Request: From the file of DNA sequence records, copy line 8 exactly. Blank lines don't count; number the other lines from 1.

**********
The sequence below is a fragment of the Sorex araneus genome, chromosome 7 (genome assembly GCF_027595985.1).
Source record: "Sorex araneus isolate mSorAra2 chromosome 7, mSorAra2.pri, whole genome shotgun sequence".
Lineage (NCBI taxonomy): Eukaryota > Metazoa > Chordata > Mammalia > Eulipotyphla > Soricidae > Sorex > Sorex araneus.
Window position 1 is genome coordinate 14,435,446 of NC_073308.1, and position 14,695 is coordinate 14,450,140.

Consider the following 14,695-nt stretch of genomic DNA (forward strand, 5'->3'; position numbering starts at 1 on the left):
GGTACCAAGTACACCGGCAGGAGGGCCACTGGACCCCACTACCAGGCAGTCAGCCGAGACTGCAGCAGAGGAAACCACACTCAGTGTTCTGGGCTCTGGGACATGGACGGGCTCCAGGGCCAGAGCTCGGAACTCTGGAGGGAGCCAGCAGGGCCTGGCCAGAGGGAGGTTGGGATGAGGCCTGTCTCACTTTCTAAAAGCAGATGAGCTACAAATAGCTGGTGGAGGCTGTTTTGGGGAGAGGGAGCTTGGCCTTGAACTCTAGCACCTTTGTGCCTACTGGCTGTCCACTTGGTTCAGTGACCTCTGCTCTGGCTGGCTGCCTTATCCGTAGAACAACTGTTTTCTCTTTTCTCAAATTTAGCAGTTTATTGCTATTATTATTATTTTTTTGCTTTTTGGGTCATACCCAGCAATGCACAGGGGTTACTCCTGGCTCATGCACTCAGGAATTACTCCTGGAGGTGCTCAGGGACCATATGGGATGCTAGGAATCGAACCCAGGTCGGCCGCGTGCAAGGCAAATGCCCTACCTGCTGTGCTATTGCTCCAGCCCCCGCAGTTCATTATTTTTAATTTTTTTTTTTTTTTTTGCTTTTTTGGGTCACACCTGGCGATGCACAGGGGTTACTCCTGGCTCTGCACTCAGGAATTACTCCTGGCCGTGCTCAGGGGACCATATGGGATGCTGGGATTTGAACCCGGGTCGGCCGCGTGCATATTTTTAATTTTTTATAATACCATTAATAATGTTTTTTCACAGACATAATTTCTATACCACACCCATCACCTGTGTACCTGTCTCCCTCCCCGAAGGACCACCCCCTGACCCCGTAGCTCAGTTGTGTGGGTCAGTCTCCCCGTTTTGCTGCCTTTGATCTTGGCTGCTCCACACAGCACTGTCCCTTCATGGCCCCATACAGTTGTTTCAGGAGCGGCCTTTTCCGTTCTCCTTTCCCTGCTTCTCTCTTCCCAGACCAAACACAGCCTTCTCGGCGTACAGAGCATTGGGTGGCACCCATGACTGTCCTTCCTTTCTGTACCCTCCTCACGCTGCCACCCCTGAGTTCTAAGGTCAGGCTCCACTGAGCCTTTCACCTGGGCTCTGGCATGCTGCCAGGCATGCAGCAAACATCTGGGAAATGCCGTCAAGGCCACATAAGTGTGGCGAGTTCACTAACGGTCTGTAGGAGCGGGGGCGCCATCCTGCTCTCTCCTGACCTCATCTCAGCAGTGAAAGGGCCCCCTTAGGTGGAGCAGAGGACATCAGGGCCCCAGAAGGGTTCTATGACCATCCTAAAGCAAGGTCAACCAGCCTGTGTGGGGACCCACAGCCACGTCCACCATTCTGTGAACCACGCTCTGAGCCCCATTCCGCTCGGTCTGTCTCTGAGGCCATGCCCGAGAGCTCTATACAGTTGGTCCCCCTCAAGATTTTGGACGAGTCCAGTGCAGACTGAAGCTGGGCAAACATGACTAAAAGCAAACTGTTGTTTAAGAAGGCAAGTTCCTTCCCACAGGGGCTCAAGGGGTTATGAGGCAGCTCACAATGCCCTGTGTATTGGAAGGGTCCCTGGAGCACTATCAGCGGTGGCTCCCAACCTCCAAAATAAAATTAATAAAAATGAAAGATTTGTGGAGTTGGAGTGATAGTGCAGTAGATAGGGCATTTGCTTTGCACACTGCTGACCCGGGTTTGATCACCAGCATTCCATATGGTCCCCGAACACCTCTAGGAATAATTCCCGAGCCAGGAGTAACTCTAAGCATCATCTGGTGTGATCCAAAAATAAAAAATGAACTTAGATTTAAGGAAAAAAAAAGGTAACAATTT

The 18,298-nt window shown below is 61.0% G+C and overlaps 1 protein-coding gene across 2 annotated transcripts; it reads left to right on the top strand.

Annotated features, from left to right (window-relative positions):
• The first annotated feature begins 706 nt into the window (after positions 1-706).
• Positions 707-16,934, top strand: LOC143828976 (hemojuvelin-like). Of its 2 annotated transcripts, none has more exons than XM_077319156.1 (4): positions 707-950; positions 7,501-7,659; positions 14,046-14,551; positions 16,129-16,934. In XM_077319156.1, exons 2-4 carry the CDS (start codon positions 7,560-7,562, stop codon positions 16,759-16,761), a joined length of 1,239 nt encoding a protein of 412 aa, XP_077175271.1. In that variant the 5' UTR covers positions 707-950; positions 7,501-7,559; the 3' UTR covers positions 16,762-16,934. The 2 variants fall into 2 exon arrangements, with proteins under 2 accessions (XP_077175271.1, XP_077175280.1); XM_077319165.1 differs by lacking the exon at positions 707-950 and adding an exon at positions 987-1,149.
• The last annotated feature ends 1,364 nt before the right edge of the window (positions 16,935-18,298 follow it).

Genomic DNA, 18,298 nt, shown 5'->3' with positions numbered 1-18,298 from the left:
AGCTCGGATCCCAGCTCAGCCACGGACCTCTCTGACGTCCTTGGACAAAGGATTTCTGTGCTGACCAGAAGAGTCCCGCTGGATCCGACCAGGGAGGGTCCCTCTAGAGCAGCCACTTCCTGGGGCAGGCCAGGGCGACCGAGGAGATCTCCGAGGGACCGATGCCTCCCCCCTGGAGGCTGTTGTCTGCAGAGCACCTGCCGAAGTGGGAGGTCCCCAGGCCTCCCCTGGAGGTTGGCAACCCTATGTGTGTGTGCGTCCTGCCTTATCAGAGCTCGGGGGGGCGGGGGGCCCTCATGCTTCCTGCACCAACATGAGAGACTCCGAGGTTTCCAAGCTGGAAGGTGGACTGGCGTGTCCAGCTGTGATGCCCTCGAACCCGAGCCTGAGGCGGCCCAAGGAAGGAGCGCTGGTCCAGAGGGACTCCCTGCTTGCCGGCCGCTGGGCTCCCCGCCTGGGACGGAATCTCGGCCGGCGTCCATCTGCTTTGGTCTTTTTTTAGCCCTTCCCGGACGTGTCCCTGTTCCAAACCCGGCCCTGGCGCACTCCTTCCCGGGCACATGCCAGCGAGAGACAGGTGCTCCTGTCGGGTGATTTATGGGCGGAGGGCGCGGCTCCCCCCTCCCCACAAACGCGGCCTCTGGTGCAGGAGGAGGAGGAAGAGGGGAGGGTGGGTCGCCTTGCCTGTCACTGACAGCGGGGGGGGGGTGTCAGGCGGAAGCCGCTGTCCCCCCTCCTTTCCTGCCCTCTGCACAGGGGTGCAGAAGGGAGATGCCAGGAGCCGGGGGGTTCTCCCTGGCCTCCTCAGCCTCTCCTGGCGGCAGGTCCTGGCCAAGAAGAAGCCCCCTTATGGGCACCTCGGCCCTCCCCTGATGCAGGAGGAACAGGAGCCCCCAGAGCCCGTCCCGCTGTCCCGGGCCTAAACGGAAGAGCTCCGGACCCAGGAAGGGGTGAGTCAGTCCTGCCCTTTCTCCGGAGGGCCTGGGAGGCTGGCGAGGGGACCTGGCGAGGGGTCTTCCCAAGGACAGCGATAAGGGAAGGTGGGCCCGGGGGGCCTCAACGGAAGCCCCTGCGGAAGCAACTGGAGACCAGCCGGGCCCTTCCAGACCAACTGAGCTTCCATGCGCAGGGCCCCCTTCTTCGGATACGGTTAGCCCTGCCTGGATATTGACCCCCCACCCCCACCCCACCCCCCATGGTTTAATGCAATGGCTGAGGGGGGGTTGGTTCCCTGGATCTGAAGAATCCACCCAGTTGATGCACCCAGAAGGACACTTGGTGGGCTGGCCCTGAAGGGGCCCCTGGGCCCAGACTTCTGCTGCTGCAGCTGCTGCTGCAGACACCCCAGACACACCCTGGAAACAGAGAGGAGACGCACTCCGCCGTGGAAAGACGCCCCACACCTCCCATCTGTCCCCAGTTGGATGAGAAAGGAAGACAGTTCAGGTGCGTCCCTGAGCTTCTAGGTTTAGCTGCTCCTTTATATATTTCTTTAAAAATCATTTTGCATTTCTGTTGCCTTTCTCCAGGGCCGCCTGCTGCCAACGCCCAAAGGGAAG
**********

Annotated features, from left to right (window-relative positions):